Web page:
But these hide a far more skewed reality.

Out of the 174 sports articles analysed, just 6 had a female byline. (That’s 3%.)

The lifestyle section, meanwhile, is an altogether more feminine place, with almost three in four articles written by women. At the Daily Mail, an overwhelming 9 out of every 10 lifestyle articles were written by a female journalist.

Women made up 35% of the journalists writing about hard news, the biggest section with nearly 1,000 articles analysed.

So what? Does it matter who’s writing about what?

Well, for one, it may be hurting their career paths. Women being assigned certain topics could make it harder for them to get promoted, according to the Global Media Monitoring Project, who conduct research on representation in media.

“Men are given the political and economic assignments which are seen as part of the career path to senior editorial and media management positions.”

Expert: Why stereotypes matter

Consequences spread beyond the workplace, too. Since journalists’ work is so public, a skewed gender balance in the newsroom may reinforce imbalances in society.

“As long as we keep reading, seeing people on TV and seeing bylines that associate men with the serious, big stuff, and women with the more peripheral, flippant stuff, or with children and family, it just goes into that big melting pot of messages that carry on reasserting and entrenching really quite false gender binary assumptions,” said Tamsin Hinton-Smith, associate director of the Centre for Gender Studies at the University of Sussex.

Gender imbalance in the media takes on many different forms, and representation in the newsroom is just one of them. Another is stereotypically gendered image choices.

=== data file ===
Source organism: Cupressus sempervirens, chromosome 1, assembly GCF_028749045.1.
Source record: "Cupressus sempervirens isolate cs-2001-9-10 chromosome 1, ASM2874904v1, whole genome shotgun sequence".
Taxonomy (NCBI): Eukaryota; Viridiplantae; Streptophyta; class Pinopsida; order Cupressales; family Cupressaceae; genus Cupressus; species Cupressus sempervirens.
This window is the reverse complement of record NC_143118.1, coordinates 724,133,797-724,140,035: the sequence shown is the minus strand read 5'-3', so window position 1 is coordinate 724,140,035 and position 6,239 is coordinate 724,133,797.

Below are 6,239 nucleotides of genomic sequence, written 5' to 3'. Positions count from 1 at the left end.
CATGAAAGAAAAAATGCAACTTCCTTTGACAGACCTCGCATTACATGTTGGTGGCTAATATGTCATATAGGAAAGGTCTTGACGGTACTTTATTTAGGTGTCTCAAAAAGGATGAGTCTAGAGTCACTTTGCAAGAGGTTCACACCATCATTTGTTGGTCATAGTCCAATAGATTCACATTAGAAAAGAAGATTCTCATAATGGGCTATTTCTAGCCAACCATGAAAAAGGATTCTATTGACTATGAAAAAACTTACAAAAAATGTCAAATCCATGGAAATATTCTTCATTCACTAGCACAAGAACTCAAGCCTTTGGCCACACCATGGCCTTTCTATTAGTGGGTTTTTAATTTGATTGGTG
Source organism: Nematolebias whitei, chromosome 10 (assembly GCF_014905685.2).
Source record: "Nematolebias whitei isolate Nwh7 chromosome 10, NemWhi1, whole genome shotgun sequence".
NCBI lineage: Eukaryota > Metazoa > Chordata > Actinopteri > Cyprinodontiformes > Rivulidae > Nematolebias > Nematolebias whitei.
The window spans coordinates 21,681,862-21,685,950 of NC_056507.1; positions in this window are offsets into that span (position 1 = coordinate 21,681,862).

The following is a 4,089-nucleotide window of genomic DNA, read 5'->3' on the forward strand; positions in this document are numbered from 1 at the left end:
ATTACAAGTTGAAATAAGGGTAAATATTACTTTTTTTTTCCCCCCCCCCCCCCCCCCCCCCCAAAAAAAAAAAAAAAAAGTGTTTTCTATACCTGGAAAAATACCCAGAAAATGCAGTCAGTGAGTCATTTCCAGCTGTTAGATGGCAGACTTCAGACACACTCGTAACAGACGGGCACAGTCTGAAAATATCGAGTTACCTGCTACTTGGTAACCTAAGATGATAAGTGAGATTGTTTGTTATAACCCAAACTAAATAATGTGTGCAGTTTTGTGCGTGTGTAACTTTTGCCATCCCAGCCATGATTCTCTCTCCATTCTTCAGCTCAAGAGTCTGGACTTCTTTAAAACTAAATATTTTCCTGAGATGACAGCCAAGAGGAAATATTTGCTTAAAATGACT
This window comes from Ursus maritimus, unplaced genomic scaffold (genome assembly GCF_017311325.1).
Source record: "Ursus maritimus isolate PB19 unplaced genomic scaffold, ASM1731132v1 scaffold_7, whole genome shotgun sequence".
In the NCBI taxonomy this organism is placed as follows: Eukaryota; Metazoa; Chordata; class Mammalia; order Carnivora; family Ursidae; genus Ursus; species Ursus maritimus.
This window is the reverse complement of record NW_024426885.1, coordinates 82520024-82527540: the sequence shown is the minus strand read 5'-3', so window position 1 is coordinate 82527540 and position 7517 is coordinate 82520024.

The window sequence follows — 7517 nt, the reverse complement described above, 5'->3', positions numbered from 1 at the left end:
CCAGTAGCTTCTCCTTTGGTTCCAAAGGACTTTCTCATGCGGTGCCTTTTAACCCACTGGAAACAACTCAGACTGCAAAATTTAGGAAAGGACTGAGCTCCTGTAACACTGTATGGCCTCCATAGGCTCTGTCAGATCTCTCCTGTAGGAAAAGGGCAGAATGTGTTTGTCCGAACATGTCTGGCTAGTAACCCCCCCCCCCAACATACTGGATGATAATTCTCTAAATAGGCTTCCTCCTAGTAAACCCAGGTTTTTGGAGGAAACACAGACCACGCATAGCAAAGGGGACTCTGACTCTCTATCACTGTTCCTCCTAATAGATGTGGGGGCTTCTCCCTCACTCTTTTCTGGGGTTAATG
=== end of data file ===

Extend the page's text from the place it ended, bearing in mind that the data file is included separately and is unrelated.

“If it’s a ‘womens’ issue’ they’ll go looking for a woman. For everything else, they might not go looking for a woman.”

A female politician looking girlish photographed from above while her male counterpart is made to look imposing photographed from below. An article about female CEOs illustrated with a stock photo of high heels. Whether by laziness or mere thoughtlessness, it seems the industry is struggling to overcome some ingrained ideas about gender.

This becomes especially apparent when looking at the gender balance of people interviewed in articles.

A 2010 study found that men make up 75% of the people cited in pull quotes - partly for the obvious reason that people who appear in the media are a reflection of the people with power in our society. Tamsin Hinton-Smith called this a classic example of “unconscious bias” about what men and women are like.

“Just as male and female journalists are asked to write different articles by their bosses, when those male and female journalists are thinking about finding interviewees, the same type of gendering of masculine as normal takes place,” she said.

“If it’s a ‘womens’ issue’ they’ll go looking for a woman. For everything else, they might not go looking for a woman.”

Continuing to address the issue of representation across society is key, she said, to effecting any change.

“That might make people more likely to think ‘Well, who am I going to ask to write this article?’ Or ‘Who am I going to find as an interviewee?’”

Get the data. See anything interesting in the dataset? Find me on @cguibourg and let me know!